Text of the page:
Welcome to Garden Blogger’s Foliage Day (GBFD) for August 2017. My apologies for being absent last month. Part of my reason for not blogging during all of July was that it was so hot I hardly spent any time outside at all unless it was by the sea or at the lake! It was only enjoyable to have breakfast outside, lunch and dinner were eaten in the relative coolness of inside the house. Those of you imagining me sitting on the terrace under the covering of the wisteria were I’m afraid dreaming of some other place. With some days reaching the dizzy heights of 42°C (104°F) it was unbearable for me to be sitting even in the shade.
How have my plants survived this onslaught of heat and drought? Well, for sure evergreens definitely cope better than deciduous trees. Many perennials also decided the best option was to retreat underground so that even though most have survived with some judicious irrigation, very little has flowered.
The first two images were taken a week ago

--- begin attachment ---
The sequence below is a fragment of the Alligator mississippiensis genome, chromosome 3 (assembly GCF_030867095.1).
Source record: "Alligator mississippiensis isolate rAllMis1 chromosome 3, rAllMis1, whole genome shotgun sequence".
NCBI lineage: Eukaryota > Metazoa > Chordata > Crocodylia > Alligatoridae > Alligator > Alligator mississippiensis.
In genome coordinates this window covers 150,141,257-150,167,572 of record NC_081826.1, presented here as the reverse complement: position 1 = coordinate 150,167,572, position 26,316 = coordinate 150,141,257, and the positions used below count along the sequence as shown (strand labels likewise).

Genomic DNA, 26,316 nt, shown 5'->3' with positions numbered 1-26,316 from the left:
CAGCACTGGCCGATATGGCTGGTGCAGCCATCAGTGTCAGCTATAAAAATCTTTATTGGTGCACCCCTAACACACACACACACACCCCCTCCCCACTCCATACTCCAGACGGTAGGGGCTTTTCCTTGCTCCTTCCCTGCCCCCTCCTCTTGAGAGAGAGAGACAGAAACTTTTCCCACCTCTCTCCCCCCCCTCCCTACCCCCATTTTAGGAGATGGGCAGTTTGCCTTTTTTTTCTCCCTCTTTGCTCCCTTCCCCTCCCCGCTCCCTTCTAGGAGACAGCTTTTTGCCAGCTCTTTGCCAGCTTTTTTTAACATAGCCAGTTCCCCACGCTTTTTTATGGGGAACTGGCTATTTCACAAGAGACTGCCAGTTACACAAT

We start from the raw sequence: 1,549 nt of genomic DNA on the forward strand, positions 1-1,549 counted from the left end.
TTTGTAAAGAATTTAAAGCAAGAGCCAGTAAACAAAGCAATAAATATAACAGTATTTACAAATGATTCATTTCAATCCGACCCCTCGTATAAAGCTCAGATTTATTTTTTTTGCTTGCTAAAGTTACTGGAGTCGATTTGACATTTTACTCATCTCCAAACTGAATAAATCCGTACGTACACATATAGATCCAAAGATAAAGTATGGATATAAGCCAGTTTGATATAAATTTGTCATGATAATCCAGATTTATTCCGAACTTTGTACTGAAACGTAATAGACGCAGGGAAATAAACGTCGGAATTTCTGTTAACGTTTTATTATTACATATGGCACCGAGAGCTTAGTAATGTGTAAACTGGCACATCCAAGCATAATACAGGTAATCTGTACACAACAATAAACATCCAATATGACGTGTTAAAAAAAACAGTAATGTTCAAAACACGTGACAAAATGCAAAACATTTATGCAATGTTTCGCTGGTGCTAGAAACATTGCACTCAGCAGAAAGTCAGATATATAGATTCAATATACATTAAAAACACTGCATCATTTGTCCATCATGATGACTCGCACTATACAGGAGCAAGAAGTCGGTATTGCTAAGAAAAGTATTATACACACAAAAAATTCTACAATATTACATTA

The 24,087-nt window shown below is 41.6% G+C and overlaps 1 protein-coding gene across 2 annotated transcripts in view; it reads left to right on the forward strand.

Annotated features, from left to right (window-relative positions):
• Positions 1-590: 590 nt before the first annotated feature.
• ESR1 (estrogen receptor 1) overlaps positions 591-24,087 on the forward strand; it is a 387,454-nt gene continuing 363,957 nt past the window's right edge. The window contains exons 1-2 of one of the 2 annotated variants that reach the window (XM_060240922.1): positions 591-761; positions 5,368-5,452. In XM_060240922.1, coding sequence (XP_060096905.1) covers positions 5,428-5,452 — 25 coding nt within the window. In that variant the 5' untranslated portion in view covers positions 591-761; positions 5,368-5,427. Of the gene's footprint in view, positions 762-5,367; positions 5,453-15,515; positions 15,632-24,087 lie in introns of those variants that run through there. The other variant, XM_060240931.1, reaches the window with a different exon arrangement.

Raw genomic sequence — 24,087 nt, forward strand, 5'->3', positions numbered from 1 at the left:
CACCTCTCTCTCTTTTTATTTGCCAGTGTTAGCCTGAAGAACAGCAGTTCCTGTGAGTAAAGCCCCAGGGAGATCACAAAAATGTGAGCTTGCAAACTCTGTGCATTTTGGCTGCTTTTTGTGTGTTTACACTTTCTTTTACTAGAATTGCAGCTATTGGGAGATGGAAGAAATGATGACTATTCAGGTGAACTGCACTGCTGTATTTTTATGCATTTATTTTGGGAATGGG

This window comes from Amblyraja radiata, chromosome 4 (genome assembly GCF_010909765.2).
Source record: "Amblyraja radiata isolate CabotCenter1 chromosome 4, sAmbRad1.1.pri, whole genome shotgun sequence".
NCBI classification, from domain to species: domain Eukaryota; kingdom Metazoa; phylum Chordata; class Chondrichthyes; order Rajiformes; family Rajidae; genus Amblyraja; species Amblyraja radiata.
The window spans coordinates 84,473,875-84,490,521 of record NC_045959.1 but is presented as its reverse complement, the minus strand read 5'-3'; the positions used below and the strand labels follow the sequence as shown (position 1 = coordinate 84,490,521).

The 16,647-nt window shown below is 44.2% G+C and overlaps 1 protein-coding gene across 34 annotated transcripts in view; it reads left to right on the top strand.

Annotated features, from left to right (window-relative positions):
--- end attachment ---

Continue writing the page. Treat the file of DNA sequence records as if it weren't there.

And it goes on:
I don’t know what is growing in the field beyond the garden in this view – it isn’t grass because if it were, it would be golden brown. The field isn’t irrigated so whatever is growing can be harvested for silage even during a drought.
Many of the plants seem to have physically shrunk during the intensely hot summer, making the garden beds look sparse to my eyes and strangely so after the fullness of April and early May.
Compare that to the dome of clipped Lentisco in the foreground.
I wish I had planted a lot more Cypress when I first planted the garden, I love their strong vertical accent.
I have been struggling to keep the Arbutus in front of the Cyprus alive. It was not in a good state when I planted it 2 years ago but I thought it would have grown a little and at least put on some more foliage; I’m hoping that by next spring it will be bushing out and filling in its crown.
The evergreens will be pruned at the beginning of September which should give them a couple of months at least when they will put on growth.
It shouldn’t surprise me but it has that deciduous trees and shrubs really don’t thrive. In a different climate they would grow during summer but when it is as hot as it is here they expend all their energy in just staying alive. There is good reason why we perceive a Mediterranean garden to comprise of evergreens – those are the plants and trees that survive best!!!
What foliage is thriving in your garden? Do share with us by linking to and from this post.
The good news is that the weather is changing. Today it was even OK to have lunch outside and it felt almost cold during the night; and it may not have reached 30°C today. Have a lovely week.